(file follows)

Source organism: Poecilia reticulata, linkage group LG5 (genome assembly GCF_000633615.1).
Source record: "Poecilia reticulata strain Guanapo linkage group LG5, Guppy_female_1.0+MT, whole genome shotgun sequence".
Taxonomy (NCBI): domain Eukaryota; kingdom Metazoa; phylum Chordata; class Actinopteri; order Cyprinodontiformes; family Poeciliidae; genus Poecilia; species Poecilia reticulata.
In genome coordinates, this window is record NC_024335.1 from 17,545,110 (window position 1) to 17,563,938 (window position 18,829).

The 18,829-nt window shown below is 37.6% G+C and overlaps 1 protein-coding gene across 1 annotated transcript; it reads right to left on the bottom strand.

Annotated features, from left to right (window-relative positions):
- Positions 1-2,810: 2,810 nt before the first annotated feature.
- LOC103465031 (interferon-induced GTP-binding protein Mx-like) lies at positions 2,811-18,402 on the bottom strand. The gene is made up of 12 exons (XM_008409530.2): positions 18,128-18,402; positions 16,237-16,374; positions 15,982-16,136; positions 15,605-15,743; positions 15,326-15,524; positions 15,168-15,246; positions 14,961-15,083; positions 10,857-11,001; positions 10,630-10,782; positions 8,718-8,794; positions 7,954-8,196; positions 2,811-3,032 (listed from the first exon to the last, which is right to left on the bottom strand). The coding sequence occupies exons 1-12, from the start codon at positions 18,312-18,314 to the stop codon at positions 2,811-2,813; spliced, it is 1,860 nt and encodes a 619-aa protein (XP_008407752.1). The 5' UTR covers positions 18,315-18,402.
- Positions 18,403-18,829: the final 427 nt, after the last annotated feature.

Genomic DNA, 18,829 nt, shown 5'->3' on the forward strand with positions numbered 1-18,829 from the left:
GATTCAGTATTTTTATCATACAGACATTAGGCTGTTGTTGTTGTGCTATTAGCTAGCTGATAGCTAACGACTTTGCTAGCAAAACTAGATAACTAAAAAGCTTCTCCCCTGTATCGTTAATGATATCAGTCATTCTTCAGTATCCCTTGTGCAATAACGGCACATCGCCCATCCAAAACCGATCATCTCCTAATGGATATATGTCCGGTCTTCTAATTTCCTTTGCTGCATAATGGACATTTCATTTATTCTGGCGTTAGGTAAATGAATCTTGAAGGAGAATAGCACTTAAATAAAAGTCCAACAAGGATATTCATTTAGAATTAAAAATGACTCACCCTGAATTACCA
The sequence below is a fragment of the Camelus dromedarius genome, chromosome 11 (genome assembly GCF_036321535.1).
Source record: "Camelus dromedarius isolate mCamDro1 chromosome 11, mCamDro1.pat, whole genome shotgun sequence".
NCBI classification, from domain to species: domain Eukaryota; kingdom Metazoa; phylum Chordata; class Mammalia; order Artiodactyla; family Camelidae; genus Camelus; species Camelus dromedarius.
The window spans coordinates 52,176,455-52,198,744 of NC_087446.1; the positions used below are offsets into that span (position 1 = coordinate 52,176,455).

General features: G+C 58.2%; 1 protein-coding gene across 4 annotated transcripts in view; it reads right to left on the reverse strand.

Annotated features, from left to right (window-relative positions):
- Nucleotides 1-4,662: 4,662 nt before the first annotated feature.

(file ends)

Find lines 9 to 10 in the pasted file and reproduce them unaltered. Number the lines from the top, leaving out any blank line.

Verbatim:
- Positions 18,403-18,829: the final 427 nt, after the last annotated feature.

Genomic DNA, 18,829 nt, shown 5'->3' on the forward strand with positions numbered 1-18,829 from the left: